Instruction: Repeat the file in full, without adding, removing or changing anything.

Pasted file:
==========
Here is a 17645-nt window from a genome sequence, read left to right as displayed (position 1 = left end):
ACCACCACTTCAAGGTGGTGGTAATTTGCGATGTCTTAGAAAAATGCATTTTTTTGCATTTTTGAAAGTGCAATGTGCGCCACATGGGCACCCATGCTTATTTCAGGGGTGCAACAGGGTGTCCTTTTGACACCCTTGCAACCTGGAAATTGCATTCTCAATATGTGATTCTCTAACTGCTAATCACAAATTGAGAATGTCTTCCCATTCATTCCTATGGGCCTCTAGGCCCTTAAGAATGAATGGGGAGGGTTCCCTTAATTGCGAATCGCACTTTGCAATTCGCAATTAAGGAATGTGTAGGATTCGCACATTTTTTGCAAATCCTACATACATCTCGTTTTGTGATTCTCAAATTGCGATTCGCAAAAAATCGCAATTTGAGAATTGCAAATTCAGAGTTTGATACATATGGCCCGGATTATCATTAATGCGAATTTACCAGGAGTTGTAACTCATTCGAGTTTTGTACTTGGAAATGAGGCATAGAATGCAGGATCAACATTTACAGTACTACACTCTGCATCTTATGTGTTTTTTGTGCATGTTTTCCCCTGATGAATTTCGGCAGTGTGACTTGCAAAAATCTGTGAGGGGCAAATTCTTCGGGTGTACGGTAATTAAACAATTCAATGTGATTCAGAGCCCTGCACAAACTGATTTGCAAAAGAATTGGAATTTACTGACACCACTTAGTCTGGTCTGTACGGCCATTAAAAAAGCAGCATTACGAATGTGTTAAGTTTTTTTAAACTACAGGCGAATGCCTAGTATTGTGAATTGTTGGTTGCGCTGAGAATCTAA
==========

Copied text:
Here is a 17645-nt window from a genome sequence, read left to right as displayed (position 1 = left end):
ACCACCACTTCAAGGTGGTGGTAATTTGCGATGTCTTAGAAAAATGCATTTTTTTGCATTTTTGAAAGTGCAATGTGCGCCACATGGGCACCCATGCTTATTTCAGGGGTGCAACAGGGTGTCCTTTTGACACCCTTGCAACCTGGAAATTGCATTCTCAATATGTGATTCTCTAACTGCTAATCACAAATTGAGAATGTCTTCCCATTCATTCCTATGGGCCTCTAGGCCCTTAAGAATGAATGGGGAGGGTTCCCTTAATTGCGAATCGCACTTTGCAATTCGCAATTAAGGAATGTGTAGGATTCGCACATTTTTTGCAAATCCTACATACATCTCGTTTTGTGATTCTCAAATTGCGATTCGCAAAAAATCGCAATTTGAGAATTGCAAATTCAGAGTTTGATACATATGGCCCGGATTATCATTAATGCGAATTTACCAGGAGTTGTAACTCATTCGAGTTTTGTACTTGGAAATGAGGCATAGAATGCAGGATCAACATTTACAGTACTACACTCTGCATCTTATGTGTTTTTTGTGCATGTTTTCCCCTGATGAATTTCGGCAGTGTGACTTGCAAAAATCTGTGAGGGGCAAATTCTTCGGGTGTACGGTAATTAAACAATTCAATGTGATTCAGAGCCCTGCACAAACTGATTTGCAAAAGAATTGGAATTTACTGACACCACTTAGTCTGGTCTGTACGGCCATTAAAAAAGCAGCATTACGAATGTGTTAAGTTTTTTTAAACTACAGGCGAATGCCTAGTATTGTGAATTGTTGGTTGCGCTGAGAATCTAA